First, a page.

Kaufman v. Wooters/Opinion of the Court
|Kaufman v. Wooters by
Opinion of the Court
The supreme court of Texas, construing these statutory provisions has held, and it so held in this case, that a defendant, who appears only to obtain the judgment of the court upon the sufficiency of the service of the process upon him, is thereafter subject to the jurisdiction of the court, although the process against him is adjudged to have been insufficient to bring him into court for any purpose. The question here is whether such legislation is consistent with 'due process of law.' That question, arising upon the above statute, was presented in York v. Texas, 137 U.S. 15, 19, ante, 9, and it was there held that state legislation 'simply forbidding the defendant to come into court and challenge the validity of service upon him, in a personal action, without surrendering himself to the jurisdiction of the court, but which does not attempt to restrain him from fully protecting his person, his property, and his rights against any attempt to enforce a judgment rendered without due service of proess ,' was not forbidden by the fourteenth amendment.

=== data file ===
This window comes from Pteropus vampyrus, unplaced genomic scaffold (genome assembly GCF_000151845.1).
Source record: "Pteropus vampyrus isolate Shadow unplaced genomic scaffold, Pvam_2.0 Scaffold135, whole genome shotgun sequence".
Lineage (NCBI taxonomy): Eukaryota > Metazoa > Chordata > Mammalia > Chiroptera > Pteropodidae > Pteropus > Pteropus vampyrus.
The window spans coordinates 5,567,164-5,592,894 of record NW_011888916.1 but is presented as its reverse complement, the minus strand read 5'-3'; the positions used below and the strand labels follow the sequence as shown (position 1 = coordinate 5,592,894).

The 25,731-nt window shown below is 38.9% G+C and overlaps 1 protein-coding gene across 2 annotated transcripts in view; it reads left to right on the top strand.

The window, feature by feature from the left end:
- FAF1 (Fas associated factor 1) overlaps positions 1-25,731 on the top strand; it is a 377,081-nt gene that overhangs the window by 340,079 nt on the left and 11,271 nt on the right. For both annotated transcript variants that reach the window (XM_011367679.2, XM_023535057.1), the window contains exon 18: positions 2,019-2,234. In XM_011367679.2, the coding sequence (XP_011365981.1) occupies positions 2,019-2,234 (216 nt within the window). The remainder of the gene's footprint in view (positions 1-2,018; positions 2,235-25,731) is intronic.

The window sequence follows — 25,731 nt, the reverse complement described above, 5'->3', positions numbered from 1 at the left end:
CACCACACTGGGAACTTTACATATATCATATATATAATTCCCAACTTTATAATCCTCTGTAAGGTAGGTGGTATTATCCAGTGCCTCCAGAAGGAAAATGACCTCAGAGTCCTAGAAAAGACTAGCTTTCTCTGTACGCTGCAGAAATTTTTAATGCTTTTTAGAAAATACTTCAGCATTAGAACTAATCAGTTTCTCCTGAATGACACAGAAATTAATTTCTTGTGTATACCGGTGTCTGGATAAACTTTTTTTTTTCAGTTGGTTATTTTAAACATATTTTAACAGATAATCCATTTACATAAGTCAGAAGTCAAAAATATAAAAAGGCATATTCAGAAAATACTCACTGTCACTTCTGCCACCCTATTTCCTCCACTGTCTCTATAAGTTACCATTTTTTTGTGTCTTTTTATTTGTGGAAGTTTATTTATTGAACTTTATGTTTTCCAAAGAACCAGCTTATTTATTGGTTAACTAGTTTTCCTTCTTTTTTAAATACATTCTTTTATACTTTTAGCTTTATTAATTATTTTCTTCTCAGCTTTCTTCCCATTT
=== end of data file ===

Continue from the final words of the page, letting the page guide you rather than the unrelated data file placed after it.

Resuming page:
Upon the record of this case there was color for the motion to dismiss, and, upon the authority of York v. Texas, the motion to affirm the judgment is sustained.
|This work is in the public domain in the United States because it is a work of the United States federal government (see 17 U.S.C. 105).|